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20 Ways to Manage Your Boss – some golden rules everyone should know

It’s performance-review season in Officeville and that means most of us are going to be singing “me me me” louder than any other time of the year.
Bernhard Lang | Getty Images
You’re an idiot but I know now that that’s not an effective way to “manage” my boss. Have I told you that’s a great tie?!

Is my boss going to give ME a good review? He’d better give ME a raise  I deserve it! Ooh, do you think he’ll give ME a bonus, too?!
Charming though your little “me” chorus is, the truth is, it’s not going to get you very far unless you start thinking about your boss and how best to manage your relationship with him or her. When we think of managing, we tend to only think of managing subordinates but the truth is, you have to manage in every direction: up, down and side to side.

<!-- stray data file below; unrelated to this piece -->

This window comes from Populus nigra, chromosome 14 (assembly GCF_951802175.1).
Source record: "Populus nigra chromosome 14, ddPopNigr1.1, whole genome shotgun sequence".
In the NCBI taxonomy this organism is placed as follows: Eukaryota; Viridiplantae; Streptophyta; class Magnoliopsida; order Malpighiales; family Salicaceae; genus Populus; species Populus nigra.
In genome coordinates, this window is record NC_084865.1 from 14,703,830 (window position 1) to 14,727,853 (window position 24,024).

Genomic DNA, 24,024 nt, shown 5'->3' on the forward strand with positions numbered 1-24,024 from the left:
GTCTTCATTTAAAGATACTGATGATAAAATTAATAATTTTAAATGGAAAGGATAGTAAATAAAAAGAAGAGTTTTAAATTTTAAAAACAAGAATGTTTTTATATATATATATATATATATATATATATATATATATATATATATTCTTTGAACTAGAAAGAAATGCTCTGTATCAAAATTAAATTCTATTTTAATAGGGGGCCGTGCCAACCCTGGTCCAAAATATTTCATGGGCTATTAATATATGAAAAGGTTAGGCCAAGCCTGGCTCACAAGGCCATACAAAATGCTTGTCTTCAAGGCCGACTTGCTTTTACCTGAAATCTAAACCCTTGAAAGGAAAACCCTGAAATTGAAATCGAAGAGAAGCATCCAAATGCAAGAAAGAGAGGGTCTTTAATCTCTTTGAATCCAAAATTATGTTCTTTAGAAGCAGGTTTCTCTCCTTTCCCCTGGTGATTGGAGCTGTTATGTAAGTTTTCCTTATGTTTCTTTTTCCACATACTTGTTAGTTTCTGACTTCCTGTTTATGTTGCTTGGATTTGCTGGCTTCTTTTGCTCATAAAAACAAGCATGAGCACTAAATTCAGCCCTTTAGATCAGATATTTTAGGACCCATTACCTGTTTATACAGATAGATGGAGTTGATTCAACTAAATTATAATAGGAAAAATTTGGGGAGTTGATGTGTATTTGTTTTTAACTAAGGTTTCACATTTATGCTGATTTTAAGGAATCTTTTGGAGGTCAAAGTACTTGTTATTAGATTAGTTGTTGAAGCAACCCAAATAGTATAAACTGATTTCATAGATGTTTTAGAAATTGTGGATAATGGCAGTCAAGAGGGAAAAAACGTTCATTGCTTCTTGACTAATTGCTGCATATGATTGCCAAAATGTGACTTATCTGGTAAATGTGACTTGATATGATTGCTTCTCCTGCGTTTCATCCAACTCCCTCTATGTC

“Managing up can sound like how to manipulate your boss but that’s not really it all,” said Marie McIntyre, a career coach and author of “Secrets to Winning at Office Politics.” “Whenever you’re trying to build a positive, productive relationship with anybody, you have to look at it from their point of view. And that’s particularly true with your boss because your boss does control a lot of things that affect you at work,” she said.
“Even if you work for an idiot, you have to figure out how to manage working with an idiot,” she added. “As long as that person is your boss, they’re going to affect your life and you have to figure out how to work with them.”
So, how exactly do you “manage” your boss? We asked the pros and they offered up these 20 Ways to Manage Your Boss: